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DEACONS FOR DEFENSE AND JUSTICE...

Discussion in 'Honoring Black Ancestors' started by Isaiah, Sep 27, 2004.

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  1. RTucker

    RTucker New Member MEMBER

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    No Jail, No Arrest Day - July 15, 2005

    Maybe its time we protect our young men and women.

    Have you heard about No Jail, No Arrest Day?

    July 15, 2005

    No Jail - No Arrest Day

    The goal is to have no one in Black Communities throughout the country arrested or jailed on this day. There is a multi-billion dollar industry that depends in large part on the arrest and incarceration of blacks in this country. Since we can't fight the system we can just stop going to jail. Our success on July 15th will be a beginning.

    No drugs or illegal weapons in the house, the car, or on your person. No Arrests!!!

    No anger to the point of violence. No Arrests!!!

    No disorderly conduct. No Arrests!!!

    No traffic violations. No Arrests!!!

    No excessive drinking. No Arrests!!!

    No abuse of spouses, children, or parents. No Arrests!!!

    Share the word from Seattle to Miami and from Portland, Maine to San Diego.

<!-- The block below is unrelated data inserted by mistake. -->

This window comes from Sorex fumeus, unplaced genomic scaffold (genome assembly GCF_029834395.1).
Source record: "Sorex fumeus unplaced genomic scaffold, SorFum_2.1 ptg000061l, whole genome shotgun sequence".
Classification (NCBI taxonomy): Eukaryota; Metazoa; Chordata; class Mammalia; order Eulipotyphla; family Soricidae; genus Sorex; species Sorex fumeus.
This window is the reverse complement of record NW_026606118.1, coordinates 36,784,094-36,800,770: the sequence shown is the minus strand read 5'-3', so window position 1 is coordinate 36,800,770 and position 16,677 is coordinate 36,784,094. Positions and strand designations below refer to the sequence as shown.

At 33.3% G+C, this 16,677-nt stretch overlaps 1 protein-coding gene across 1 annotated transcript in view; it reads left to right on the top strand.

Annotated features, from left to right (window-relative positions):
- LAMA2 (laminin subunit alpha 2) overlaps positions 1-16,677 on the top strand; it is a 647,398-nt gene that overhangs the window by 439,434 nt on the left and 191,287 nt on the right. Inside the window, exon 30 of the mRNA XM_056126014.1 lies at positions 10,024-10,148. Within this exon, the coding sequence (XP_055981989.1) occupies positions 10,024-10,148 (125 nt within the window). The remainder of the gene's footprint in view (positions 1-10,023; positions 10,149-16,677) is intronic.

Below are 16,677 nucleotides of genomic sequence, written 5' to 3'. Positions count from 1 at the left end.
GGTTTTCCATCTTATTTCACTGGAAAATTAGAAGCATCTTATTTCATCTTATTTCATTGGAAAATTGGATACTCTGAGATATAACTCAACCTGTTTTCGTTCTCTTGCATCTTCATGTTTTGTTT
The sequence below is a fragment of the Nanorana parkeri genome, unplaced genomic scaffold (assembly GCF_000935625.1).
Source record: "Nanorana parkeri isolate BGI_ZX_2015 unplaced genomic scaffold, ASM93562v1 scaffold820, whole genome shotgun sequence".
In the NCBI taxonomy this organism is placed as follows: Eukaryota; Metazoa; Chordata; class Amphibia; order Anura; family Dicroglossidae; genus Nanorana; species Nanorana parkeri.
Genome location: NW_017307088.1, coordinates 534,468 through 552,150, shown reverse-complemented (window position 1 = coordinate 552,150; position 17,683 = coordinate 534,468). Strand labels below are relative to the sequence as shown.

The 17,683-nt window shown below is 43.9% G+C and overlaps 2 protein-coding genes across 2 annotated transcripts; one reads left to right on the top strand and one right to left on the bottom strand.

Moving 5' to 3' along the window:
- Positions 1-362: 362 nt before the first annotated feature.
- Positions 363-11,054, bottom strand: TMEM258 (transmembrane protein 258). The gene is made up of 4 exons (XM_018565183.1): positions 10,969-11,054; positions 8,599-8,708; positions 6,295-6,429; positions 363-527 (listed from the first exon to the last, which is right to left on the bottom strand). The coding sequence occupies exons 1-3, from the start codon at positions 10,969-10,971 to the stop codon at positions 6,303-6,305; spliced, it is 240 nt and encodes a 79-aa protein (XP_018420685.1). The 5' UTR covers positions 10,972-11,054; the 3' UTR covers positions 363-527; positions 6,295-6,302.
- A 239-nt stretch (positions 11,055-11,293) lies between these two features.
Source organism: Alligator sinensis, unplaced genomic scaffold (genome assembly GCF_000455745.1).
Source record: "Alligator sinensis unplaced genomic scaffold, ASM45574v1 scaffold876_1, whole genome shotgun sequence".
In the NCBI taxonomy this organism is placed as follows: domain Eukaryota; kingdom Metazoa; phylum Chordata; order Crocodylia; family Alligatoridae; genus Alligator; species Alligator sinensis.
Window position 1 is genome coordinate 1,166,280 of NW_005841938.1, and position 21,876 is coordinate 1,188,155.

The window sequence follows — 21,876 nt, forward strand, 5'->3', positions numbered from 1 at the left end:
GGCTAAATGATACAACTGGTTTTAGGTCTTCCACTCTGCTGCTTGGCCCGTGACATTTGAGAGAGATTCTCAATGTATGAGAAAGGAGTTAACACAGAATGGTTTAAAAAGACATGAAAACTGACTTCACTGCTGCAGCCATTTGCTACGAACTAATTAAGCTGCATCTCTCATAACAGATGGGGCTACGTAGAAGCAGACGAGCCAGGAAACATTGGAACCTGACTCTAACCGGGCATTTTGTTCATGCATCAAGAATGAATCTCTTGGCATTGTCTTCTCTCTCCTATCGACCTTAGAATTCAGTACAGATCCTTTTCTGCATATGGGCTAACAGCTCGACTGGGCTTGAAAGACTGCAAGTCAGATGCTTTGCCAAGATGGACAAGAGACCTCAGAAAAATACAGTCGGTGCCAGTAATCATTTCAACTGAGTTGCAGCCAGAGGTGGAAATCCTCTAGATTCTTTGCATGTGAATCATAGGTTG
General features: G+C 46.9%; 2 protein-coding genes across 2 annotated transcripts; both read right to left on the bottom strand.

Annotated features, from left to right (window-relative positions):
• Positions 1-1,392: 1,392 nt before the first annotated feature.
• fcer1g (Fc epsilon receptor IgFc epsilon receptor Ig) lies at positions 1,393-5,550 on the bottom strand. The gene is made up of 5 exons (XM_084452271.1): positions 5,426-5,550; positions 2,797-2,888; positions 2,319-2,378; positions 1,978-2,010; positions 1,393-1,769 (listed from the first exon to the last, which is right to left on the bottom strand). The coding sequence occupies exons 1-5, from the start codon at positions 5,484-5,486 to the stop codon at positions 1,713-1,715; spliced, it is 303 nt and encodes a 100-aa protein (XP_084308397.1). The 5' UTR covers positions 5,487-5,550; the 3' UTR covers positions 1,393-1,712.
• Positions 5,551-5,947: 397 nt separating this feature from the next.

July 15, 2005 No Arrest - No Jail Day

    Copy this and make a flier. Send an email. Post it on an internet bulletin board. Get the word out.
  2. Isaiah

    Isaiah Well-Known Member MEMBER

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    By Any Means Necessary
    by MIKE MARQUSEE

    The Deacons for Defense: Armed Resistance and the Civil Rights Movement
    by Lance Hill


    [from the July 5, 2004 issue]

    In June 1965 James Farmer, leader of the Congress of Racial Equality (CORE) and longtime champion of Gandhian nonviolence, arrived in Bogalusa, Louisiana, to support a desegregation struggle in the heart of "Klan nation." Farmer had been escorted from New Orleans airport by a group of armed black men, who also stationed themselves in the hall where he spoke and watched discreetly over the march he led the next day through the town center. Pressed by reporters on his organization's links with the men with guns--members of the Deacons for Defense and Justice--Farmer was coy. "Even in the church you have your sinners: we feel we can demonstrate to these people with our philosophy of love and nonviolence that there is another way."

    To many, it seemed a hopeless attempt to reconcile the irreconcilable, but in retrospect the scene exemplifies the tensions and contradictions that infused the African-American freedom struggle on the eve of the Watts riot. The initial advances of the civil rights movement had been met with a brutal wave of white terrorism. In the states of the Deep South, the federal government seemed unwilling to enforce either the new Civil Rights Act or the Constitution. It was in response to the growing sense of crisis and impotence that the Deacons emerged in mid-1964 in the pine hills of northern Louisiana. Offering a blend of armed self-defense, grassroots organizing and black pride, they rapidly attained legendary status in besieged black communities and attracted sensationalist coverage in the white media. Their meteoric career--by 1968 they had vanished from the scene--spanned a watershed in the movement's history, when, according to some versions, the idealism and unity of the nonviolent phase gave way to extremism, bitterness and factionalism.